Skip to main content

The Zoroastrian Dialectic in 'Observe and Report'

Many films are based on the philosophy of Friedrich Nietzsche. Several films focus on the idea of the Übermensch, notably (and most obviously) Alfred Hitchcock's Rope. Übermensch was a idea that Nietzsche proposed in his novel Thus Spoke Zarathustra, arguably one of the most influential philosophical works of all time, (and infamously an inspiration of both Wagner and Hitler).

Aside from Rope, 2001: A Space Odyssey, and Being There are two other fantastic films meant to recount an aspect of the tale of Zoroaster. In each of these, a naive person or civilization is exposed to an event that opens their eyes and impels them to change themselves into something more than they already were, thereby they attain a new level of being and enlightenment.

A similar event occurs in Observe and Report, wherein the protagonist Ronnie Barnhardt, a mall security chief, is exposed (both literally and figuratively) to a series of eye-opening experiences. It's an interesting retelling of the story of Zoroaster. Throughout a series of misadventures, Barnhardt does achieve the status of Übermensch in a absurd happy ending. As such, the film is an effective commentary and rebuttal to the story of Zoroaster. Through parody tinted with absurdity the film provides an effective criticism of Nietzsche's philosophy.

It's a surprisingly deep film. Taken straight up, it's very confusing and a strange film, especially as one starring a big name comedian and released in the summer blockbuster season. Mostly ineffective as a comedy, and lacking an identifiable protagonist the film flounders as a by-the-numbers comedy. As a philosophical treatise, the film is spot-on; Barnhardt represents the failings in the Zoroastrian ideal: he's racist, sexist, homophobic, violent and yet unfoundedly self-confident.

Popular posts from this blog

The Dream Is Real

For my money there is nothing cooler than the idea of a city folding in on itself.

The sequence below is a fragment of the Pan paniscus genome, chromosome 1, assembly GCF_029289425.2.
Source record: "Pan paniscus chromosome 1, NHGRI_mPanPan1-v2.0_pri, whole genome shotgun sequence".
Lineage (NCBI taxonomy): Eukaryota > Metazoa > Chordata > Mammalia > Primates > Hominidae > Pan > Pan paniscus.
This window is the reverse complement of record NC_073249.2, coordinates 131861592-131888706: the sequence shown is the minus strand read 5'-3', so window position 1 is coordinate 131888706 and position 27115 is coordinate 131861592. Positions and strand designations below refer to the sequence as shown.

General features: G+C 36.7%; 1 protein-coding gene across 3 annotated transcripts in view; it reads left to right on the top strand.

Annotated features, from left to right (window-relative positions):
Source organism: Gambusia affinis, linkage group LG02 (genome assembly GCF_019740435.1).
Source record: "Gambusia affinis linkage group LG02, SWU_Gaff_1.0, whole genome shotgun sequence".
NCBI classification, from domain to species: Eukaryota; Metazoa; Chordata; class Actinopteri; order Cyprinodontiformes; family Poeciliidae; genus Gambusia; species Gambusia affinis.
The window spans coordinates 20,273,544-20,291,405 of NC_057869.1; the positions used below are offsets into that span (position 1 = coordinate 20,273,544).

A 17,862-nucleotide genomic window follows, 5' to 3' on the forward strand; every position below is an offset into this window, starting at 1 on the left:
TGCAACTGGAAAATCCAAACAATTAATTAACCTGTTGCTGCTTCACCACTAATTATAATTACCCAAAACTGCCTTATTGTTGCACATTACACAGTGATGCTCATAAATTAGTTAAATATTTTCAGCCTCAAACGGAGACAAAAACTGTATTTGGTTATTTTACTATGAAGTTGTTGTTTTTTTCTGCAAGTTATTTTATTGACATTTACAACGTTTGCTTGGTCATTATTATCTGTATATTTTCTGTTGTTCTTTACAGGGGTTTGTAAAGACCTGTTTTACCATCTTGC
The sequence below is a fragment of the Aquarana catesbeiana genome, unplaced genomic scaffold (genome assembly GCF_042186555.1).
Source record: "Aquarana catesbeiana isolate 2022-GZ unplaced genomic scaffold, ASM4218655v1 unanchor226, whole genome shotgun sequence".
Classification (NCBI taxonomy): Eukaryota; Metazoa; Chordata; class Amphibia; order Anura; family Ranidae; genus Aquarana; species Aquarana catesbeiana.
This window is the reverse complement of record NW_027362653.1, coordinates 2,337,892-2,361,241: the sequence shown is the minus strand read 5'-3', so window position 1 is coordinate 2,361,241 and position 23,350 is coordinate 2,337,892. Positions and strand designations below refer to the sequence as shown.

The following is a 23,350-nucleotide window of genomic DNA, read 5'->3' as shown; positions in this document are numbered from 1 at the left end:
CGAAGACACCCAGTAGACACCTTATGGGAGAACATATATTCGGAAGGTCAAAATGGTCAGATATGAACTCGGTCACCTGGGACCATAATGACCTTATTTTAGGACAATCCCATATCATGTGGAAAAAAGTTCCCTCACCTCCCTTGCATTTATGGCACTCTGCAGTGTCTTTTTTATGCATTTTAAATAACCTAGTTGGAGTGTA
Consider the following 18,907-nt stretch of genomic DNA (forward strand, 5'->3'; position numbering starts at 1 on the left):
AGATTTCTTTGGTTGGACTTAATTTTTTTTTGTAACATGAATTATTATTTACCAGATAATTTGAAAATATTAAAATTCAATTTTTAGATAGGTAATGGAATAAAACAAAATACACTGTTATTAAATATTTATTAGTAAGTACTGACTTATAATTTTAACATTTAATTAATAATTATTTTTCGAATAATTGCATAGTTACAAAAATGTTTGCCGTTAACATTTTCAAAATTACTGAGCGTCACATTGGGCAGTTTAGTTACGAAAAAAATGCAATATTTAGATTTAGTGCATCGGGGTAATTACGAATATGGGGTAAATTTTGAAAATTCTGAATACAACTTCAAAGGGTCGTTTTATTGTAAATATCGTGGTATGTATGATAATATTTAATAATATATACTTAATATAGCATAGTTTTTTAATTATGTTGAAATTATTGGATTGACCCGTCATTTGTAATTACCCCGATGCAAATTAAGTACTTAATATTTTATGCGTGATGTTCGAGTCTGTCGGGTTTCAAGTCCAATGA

Review: Anomalisa

Weird is rarely used as a good quality in film criticism, but few words so completely describe Charlie Kaufman’s work as weird does. All of his films are a window into his very particular worldview, and that p.o.v. is certainly unlike anything seen in pop culture. For that reason, Anomalisa became an entry on many most anticipated lists for 2015. That Kaufman chose stop-motion to tell this story made the picture an event. So it came as a disappointment when the film was one of the year’s more mundane efforts.

Being John Malkovich and Eternal Sunshine of the Spotless Mind have an energy and heart at the center that is not present here. Previous collaborators like Spike Jonze and Michel Gondry were able to temper the overwhelming negativity Charlie Kaufman occasionally falls prey to, but, this time, the writer doesn’t have a director to rein things in. In all of his efforts to create an experience that is both familiar and alienating, Kaufman may have accidentally created something host…

Ant-man Finally Casted?

It looks like Nathan Fillion might be playing a superhero afterall. After being considered for roles in Green Lantern, and Captain America,Fillion (most remembered as Malcolm Reynolds in the cult-hit Firefly) is reportedly in final negotiations to play Dr. Hank Pym in the new Avengers film. It hasn't been stated whether Pym would be Ant-man in the film, or just a S.H.I.E.L.D. scientist, but we're holding out hope.

The Avengers hits theatres in 2012.